That means his pot needs to be worth £680,000 in five years, which is a long way off what he has now. Even if he could push up his returns to 8pc he could generate £220,000 in five years, but it’s unlikely he could hit returns that high. So unfortunately I would say that earning £3,500 a month in pension income is unrealistic.
It’s good that he’s recognised that he needs to take risks in order to achieve his goals by investing in an aggressive portfolio through his adviser. However, another way to increase his returns is by reducing costs.
He says his adviser charges 1pc. He should ask at least three advisers to give him quotes for what they would charge, because I’m fairly confident he could find an adviser who costs less than that. According to the Financial Conduct Authority, the City watchdog, the average ongoing fee for an adviser is 0.75pc a year.
It’s also important that he take into account the other charges associated with his adviser. The fund his adviser has invested his money in is managed by a discretionary fund manager, which adds another layer of costs. These charges are collectively eroding his returns when he needs to be maximising them. There are plenty of financial advice firms out there that will not use a discretionary fund manager.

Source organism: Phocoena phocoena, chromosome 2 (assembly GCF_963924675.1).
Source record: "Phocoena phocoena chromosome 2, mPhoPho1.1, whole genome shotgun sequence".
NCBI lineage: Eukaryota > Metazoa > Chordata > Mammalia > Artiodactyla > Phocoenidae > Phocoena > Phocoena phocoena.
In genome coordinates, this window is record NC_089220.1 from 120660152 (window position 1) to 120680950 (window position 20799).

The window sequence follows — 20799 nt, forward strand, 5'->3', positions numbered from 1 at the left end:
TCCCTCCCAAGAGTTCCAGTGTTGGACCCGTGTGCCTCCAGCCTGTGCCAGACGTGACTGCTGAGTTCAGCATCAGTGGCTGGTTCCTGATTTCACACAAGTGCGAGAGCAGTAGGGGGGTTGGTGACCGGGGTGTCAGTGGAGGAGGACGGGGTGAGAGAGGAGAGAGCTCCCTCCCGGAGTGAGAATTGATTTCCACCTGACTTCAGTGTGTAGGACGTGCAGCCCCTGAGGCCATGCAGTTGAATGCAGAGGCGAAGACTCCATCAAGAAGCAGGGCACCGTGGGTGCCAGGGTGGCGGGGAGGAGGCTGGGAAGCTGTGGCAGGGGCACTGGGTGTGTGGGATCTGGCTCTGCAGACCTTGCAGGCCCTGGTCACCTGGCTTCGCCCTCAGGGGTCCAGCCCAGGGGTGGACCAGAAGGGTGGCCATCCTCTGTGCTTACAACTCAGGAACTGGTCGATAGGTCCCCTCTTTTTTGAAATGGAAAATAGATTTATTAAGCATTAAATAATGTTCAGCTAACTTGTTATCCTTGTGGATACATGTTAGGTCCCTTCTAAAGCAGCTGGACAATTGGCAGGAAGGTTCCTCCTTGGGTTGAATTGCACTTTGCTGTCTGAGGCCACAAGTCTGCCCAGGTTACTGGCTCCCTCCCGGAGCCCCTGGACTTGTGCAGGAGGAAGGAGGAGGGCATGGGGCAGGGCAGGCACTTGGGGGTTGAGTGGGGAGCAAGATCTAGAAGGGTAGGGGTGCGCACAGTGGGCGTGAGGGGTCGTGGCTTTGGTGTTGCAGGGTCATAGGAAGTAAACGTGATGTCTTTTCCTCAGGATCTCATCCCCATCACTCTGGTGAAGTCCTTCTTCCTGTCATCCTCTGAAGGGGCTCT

So he faces a difficult choice. Either he decides to go it alone, which will reduce charges but also increase risk, or he decides to take a punt on a new adviser with a pricing structure that’s better suited to his goals.
Finally, he could consider reducing his outgoings in order to make his money go as far as possible.
Kusal Ariyawansa, financial planner at Appleton Gerrard Private Wealth Management
The lowest-cost option for Mr Sammel would be to self-manage his money through an investment platform.
However, I would urge him to rethink his investment strategy if he’s going to do this. Buying individual trendy stocks without a meaningful strategy can be volatile and ultimately futile – especially with only five years to go until retirement. It would be better to invest in diversified funds.
Mr Sammel has an energetic business plan and has built some assets towards it. But he currently lacks a cohesive investment strategy, backed by a sound financial plan.
I’d advise him to find a certified financial planner (search wayfinder on the Chartered Institute for Securities & Investment website, cisi.org) and pay them a one-off fee for a financial plan, which will give clarity and peace of mind. He can then choose whether to hire that planner on an ongoing basis or go it alone.
A certified financial planner will act in his interests as the financial plan will be independent of any investment management. It may be that they encourage him to rethink his retirement goals and semi-retire within 10 years instead.
A planner can also provide a business plan that will give clarity as to what his business needs to do in order to give him the lifestyle he wants, when he wants.